- Capitalism and Alternatives -

Disowning revolution

Posted by: Barry Stoller on February 23, 19100 at 11:42:44:

In Reply to: Well... posted by Red Deathy on February 22, 19100 at 10:37:33:

: Well, for the record, what I am presenting has been the Socialist Party's case since, oh, 1917...

What a sorry claim! Before the October Revolution was even a few months old, your opportunist party was disowning it.

Like, you guys did such a better job at managing a socialist transformation...

: Our revolutionary tactics must be based around the presumed continued functioning of the state, we cannot hope for situations of collapse in order to form our revolutionary programme, we have to work on teh basis that the state will be fully functional.

Marx on the 'continued functioning of the state':

If you look at the last chapter of my Eighteenth Brumaire you will find that I say that the next attempt of the French revolution will be no longer, as before, to transfer the bureaucratic military machine from one hand to another, but to smash it, and that is essential for every real people’s revolution.(1)

Marx on revolution while the current state is functioning well:

With... general prosperity, in which the productive forces of bourgeois society develop as luxuriantly as is at all possible within bourgeois relationships, there can be no talk of a real revolution. Such a revolution is only possible in the periods when these two factors, the modern productive forces and the bourgeois production forms, come in collision with one another... A new revolution is only possible in consequence of a crisis.(2)

Hurry hurry, RD---turn these explicitly revolutionary Marx quotes into equivocal liberal mush.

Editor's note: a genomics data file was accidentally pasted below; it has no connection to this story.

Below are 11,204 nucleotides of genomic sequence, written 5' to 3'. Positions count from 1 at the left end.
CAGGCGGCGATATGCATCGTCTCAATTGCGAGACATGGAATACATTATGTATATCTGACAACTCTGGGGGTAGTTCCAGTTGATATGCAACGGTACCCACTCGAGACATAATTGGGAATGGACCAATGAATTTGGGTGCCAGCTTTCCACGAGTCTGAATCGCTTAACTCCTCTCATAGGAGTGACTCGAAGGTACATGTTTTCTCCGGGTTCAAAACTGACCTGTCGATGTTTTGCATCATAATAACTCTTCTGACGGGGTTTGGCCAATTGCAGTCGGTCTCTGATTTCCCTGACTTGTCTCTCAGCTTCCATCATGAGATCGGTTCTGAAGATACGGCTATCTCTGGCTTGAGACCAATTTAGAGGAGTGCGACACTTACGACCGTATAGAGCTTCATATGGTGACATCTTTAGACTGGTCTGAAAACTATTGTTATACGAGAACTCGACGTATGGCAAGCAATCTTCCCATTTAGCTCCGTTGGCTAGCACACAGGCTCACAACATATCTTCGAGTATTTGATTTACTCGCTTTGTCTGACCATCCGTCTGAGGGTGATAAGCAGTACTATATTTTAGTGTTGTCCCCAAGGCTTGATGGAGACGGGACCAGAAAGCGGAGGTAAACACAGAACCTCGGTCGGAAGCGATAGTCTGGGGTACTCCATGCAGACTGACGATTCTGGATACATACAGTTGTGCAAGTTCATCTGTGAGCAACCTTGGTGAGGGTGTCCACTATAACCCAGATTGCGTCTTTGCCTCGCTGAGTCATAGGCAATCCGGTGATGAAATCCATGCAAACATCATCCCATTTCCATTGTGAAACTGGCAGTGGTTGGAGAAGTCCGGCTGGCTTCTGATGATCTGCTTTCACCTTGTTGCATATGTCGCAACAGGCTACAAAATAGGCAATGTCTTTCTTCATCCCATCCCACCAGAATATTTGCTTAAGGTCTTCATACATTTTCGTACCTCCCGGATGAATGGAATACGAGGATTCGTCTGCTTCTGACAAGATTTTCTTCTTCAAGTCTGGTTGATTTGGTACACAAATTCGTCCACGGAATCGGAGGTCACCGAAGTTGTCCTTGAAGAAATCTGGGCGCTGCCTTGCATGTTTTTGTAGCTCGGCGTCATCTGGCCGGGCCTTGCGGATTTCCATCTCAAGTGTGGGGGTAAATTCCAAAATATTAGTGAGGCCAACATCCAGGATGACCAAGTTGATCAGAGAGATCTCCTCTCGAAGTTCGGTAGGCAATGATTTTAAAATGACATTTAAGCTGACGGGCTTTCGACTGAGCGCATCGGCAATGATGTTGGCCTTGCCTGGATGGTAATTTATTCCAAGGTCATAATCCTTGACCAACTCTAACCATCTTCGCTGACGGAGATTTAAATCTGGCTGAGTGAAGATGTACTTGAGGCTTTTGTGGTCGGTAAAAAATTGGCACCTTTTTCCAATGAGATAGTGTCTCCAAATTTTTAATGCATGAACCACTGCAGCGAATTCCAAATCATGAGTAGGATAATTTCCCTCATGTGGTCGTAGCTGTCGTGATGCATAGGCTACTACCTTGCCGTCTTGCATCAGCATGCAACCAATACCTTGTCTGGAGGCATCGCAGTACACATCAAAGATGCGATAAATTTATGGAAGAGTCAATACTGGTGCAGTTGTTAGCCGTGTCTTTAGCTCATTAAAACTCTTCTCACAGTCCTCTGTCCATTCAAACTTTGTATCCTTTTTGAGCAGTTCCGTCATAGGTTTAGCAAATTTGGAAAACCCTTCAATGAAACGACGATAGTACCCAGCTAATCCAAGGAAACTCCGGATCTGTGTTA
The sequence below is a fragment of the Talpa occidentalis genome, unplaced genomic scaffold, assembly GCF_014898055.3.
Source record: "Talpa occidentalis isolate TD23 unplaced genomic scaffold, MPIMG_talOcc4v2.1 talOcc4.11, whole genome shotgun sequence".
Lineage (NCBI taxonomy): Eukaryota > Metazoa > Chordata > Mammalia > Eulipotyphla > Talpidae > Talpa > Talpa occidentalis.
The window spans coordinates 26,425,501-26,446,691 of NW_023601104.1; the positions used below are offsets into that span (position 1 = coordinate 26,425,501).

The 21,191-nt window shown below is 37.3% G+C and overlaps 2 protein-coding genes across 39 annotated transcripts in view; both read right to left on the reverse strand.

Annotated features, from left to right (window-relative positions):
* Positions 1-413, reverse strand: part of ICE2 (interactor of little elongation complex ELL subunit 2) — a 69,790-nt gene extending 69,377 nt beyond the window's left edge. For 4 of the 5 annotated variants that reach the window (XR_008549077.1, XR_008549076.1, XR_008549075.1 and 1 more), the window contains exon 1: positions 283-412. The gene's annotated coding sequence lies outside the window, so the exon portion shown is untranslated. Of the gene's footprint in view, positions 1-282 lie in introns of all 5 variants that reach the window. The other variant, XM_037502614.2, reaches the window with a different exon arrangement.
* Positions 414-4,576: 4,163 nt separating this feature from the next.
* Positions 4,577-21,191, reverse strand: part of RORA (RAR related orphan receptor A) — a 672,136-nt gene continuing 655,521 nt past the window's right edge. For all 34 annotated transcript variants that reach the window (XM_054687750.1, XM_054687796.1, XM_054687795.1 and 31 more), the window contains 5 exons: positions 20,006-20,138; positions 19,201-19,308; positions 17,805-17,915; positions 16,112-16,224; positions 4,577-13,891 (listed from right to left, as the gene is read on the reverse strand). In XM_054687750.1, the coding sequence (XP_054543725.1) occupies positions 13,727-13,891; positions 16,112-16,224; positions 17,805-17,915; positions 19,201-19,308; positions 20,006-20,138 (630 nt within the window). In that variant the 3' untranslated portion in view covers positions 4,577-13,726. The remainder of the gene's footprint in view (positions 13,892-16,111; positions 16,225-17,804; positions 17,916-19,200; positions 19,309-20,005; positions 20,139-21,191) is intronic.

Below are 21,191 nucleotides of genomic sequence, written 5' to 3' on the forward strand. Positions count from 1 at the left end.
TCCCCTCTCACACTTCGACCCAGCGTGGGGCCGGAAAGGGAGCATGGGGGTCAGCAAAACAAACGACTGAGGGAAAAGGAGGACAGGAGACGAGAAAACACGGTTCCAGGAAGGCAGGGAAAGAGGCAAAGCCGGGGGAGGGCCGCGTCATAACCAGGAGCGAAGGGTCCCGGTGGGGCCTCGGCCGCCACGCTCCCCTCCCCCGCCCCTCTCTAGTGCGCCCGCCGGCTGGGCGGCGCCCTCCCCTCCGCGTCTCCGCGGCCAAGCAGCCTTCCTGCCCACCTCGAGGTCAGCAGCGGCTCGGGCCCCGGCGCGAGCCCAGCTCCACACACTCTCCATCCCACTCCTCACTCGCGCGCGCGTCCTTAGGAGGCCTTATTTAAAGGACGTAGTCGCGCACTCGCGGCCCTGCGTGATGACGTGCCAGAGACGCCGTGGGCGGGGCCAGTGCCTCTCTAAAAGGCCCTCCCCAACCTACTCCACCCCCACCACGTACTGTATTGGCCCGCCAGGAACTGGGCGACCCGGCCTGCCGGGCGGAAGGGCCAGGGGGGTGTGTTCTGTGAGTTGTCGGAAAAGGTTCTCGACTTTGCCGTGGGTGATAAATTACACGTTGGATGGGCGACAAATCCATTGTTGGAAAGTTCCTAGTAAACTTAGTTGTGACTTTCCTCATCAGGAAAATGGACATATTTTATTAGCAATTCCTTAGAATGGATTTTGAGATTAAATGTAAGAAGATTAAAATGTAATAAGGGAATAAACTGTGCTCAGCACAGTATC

: Secondly, the capitalist class are tiny in number, teh working class make up ninety percent of the population, that makes for an unstoppable, overwhelming majority. Thirdly, the capitalist class is tied to its ideology, it can be turned against it, and a formally legalistic revolution would cause splits in their ranks, and tie their hands.

Here is opportunism personified.

Yes, the capitalist class are tiny in number; yes, about 10%. However the procapitalist forces within the proletariat exist as well. Although it is UNQUESTIONABLE that the overwhelming majority of workers must agree upon communist aims and possess their own political experience (in the streets) before acting, what RD and his rhetorical party want to do is hold back the struggle until conditions of 'infallibly favorable chances' exist---i.e. until every last Frenchy and Lark is on board. Also, to tie communist aims exclusively to formally legalistic methods is to simply... give up.



1. Marx, Letters to Kugelmann, International 1934, p. 123.

2. Marx, The Class Struggles in France, International n.d., p. 135.

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